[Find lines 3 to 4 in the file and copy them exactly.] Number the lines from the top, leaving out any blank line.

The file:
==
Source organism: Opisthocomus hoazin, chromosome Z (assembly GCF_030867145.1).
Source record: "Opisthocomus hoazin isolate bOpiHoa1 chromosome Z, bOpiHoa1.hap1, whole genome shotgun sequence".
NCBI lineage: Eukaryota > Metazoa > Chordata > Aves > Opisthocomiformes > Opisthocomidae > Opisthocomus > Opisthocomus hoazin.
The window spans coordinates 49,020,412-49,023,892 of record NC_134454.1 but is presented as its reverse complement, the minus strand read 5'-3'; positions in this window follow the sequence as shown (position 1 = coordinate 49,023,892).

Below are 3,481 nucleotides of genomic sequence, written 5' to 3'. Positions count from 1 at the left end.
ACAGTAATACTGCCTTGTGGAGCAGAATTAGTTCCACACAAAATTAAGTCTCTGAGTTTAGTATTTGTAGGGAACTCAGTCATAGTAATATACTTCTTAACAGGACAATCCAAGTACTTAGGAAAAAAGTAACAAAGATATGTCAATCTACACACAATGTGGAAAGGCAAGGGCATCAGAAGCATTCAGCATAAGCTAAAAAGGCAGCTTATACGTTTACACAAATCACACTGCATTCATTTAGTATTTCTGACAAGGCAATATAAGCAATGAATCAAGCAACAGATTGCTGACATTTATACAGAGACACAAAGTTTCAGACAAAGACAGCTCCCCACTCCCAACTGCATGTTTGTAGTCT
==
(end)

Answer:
NCBI lineage: Eukaryota > Metazoa > Chordata > Aves > Opisthocomiformes > Opisthocomidae > Opisthocomus > Opisthocomus hoazin.
The window spans coordinates 49,020,412-49,023,892 of record NC_134454.1 but is presented as its reverse complement, the minus strand read 5'-3'; positions in this window follow the sequence as shown (position 1 = coordinate 49,023,892).